Those who have risen to the top of their game have farther to fall—and statistically speaking, fall they will. In successive measurements, the best tend to get worse, and the worst tend to get better. "Once Tiger Woods has won all four majors, there's nowhere to go but down," says Trevor Price, a biologist at the University of Chicago.
This tendency toward mediocrity—sometimes called the Sports Illustrated jinx because an athlete is likely to enter a career lull after appearing on the cover—is a variation on a mathematical principle known as regression to the mean. As long as there is any element of chance, competitors swap places in a hierarchy. "There are always random factors conspiring to make you better or worse than you inherently are," Price says. A morning cup of coffee could make the difference. "The most worst is not only inherently bad but feeling particularly grotty."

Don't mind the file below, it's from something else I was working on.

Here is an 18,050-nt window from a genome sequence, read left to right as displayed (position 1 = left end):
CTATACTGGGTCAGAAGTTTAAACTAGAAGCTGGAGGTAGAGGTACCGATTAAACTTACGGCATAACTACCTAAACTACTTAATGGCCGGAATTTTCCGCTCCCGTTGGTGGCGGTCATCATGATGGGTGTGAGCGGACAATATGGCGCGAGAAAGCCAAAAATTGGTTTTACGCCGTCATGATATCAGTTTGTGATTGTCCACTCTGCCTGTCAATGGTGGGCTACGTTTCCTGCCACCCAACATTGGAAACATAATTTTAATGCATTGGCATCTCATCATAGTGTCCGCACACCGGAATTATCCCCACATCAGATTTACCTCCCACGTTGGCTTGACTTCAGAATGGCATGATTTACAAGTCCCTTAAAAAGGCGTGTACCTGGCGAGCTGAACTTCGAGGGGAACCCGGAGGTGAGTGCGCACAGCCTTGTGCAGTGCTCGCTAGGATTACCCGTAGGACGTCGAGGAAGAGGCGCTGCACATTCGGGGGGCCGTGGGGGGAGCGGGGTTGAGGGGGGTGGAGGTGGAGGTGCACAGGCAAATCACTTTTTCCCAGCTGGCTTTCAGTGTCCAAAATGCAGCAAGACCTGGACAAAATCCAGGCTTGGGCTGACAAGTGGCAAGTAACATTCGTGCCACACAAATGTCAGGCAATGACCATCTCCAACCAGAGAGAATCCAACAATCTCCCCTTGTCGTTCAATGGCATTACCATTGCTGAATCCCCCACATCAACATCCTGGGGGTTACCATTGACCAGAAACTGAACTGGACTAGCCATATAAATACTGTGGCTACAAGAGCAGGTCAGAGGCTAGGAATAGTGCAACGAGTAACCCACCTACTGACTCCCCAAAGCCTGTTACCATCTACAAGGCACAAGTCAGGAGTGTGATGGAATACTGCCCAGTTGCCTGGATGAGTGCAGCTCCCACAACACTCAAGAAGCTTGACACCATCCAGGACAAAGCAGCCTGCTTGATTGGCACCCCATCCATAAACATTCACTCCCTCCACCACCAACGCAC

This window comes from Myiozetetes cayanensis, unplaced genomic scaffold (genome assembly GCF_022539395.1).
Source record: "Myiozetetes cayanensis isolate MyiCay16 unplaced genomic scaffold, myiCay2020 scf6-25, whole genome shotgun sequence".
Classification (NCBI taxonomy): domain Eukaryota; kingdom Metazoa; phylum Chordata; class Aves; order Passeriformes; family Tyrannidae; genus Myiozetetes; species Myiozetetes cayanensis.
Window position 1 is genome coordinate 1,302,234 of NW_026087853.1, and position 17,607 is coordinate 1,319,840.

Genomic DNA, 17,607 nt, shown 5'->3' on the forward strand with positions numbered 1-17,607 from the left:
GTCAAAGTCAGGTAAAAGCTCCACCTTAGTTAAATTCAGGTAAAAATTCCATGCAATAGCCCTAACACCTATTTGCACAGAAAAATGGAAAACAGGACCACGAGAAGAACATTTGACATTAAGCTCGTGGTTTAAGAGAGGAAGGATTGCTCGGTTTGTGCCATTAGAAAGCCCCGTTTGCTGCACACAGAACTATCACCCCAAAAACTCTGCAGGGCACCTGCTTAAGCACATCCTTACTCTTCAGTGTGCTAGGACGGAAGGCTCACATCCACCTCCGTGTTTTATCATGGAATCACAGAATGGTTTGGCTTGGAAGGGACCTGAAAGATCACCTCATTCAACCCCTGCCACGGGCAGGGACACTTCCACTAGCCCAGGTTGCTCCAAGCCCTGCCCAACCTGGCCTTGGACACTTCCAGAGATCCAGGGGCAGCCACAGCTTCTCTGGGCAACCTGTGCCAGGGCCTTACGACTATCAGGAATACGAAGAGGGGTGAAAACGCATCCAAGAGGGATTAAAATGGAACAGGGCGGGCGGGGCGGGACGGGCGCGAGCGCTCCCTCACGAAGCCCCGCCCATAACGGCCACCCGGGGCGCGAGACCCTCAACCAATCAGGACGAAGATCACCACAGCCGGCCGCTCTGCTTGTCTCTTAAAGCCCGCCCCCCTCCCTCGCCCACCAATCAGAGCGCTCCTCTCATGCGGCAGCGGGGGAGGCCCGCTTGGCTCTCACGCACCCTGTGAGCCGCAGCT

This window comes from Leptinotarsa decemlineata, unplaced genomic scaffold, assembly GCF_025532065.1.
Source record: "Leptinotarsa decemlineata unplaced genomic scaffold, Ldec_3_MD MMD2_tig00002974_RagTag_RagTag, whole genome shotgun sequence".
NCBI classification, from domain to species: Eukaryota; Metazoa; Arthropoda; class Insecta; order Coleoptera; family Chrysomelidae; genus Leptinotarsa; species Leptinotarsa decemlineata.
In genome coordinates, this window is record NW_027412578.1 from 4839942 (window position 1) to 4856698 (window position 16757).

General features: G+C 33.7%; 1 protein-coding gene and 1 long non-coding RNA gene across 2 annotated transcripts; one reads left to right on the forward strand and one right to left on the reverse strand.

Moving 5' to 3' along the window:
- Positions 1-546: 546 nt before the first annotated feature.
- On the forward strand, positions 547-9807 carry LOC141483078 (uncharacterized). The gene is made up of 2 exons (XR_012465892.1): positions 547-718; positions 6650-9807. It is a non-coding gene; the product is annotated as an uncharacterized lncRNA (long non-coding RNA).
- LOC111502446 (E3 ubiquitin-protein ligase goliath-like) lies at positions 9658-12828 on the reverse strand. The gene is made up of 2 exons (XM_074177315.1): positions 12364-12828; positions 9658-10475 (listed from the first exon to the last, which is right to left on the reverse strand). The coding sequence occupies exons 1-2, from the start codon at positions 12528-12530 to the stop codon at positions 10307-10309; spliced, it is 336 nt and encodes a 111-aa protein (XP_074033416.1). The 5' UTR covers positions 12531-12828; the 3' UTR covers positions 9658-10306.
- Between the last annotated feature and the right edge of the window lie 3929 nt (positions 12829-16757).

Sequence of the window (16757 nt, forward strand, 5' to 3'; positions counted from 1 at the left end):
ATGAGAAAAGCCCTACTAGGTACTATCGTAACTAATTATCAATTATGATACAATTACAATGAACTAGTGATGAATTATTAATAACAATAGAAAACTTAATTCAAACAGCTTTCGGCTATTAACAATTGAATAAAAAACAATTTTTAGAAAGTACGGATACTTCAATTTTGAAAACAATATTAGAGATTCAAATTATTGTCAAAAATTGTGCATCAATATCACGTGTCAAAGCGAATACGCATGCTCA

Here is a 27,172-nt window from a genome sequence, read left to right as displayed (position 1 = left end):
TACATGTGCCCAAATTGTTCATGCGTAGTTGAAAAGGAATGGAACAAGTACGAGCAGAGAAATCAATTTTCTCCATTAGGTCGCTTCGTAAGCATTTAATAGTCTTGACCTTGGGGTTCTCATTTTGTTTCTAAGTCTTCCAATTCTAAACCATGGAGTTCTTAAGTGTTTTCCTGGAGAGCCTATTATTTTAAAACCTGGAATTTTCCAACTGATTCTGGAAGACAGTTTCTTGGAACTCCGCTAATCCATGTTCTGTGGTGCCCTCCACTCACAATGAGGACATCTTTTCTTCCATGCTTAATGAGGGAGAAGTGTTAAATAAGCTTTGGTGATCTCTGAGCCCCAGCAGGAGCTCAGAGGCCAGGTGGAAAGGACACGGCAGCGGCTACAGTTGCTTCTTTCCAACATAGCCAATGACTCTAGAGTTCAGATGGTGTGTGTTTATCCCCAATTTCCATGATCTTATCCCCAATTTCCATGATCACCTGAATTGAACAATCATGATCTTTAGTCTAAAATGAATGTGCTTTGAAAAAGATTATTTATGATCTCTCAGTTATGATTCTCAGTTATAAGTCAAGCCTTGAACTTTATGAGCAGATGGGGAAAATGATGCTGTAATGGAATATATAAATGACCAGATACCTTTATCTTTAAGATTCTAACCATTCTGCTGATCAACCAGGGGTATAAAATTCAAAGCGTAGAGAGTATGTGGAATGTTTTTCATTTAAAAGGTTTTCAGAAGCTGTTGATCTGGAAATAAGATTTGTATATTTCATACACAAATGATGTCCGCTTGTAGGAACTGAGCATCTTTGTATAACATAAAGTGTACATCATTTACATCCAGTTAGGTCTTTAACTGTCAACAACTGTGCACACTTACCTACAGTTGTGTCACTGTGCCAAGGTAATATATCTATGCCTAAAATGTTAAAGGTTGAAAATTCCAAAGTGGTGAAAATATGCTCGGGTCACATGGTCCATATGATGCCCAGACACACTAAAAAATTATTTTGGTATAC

Price and his colleague Colleen Kelly, a statistician at Victoria University in Wellington, New Zealand, worry that sportscasters aren't the only ones who overlook regression to the mean. Biologists studying mate selection in the wild search for changes in appearance or behavior that cause unsuccessful individuals to do better in the next round of courtship. But if the ugly get lucky, the cause may just be the flip side of the jinx: Given a second chance, the rules of regression dictate that the losers shall rise.